So what’s new in the Access 2010 version? Actually, plenty! The first thing that is readily available is the FILE menu. Microsoft brought it back for us! Unfortunately though, it is almost identical to the ribbon, as most of the features that are located in it are the same as those that you will find in the 2007 version of Access under the ribbon menu. One thing to watch out for though, is the fact that in some office programs, the "developer" tab is not included in the ribbon by default. To make it visible, simply go to the options menu under the "customize ribbon" tab and put a check mark next to it.
But on to Access related topics…
You may notice now that you can output most of your objects to PDF and XPS formats. PDF export functionality was also available in 2007, but the availability of this technology required add-in modules from Adobe software. That is not the case now. It is simply a part of the "External Data" tab options. But what is an XPS file? Well, if you want the truth, it’s really nothing special. Unfortunately, it represents Microsoft’s attempt to boost their competition with Adobe’s extremely popular PDF document. In simplistic terms, XPS is a graphical representation of XML code. So what does that mean? Nothing, really. XML is most likely going to be the universal "harmonic" language of the future for the internet, but that doesn’t mean that it has any special meaning in other scenarios. If you do use this new export feature, make sure you get some use out of it, because there aren’t many features that XPS exporting provides that simple PDF exporting doesn’t.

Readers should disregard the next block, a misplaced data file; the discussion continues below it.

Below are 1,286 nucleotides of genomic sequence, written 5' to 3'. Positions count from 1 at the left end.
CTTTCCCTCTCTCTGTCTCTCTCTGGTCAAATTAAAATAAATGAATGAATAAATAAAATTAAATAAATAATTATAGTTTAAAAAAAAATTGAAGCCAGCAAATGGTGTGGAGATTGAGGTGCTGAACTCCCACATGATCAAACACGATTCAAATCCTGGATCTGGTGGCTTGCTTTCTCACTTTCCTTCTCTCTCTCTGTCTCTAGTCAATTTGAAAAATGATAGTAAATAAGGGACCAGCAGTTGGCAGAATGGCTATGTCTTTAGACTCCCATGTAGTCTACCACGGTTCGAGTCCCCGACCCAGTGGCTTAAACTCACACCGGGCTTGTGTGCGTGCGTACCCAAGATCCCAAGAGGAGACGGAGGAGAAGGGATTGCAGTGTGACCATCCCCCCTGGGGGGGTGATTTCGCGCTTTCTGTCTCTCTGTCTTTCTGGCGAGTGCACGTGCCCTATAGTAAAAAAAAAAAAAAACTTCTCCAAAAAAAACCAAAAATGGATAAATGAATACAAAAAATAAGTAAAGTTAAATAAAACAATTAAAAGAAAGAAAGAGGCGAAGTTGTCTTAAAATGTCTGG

Another feature that has proven to be useful in 2010 is the "application parts" option under the "create" tab. Notice that, under the "quick start" portion of this feature, you can import template objects from a pre-written template. The best part about this is the fact that the wizard allows you to integrate one of your current tables into a new relationship with the imported template table! Here is an example:
Click on "application parts" and choose the "Users" template:
Since I already have a "many" table in my database, I am going to select it as the right side of my relationship:
Now, on the last screen I can specify the field name for Access to create in my current table, which will create a one-to-many relationship on the newly-imported "users" table that it generates:
And there you have it! The relationship is created, and in this particular instance, so are two additional forms that can assist you with data entry for this relationship:
And don’t forget the other useful templates that are in this menu. One of the best ones to me is the new fancy looking message box that you can use. It only takes a little bit of coding to make it work, and the interface is pretty cool:
And there you have it…everything the ribbon has to offer you!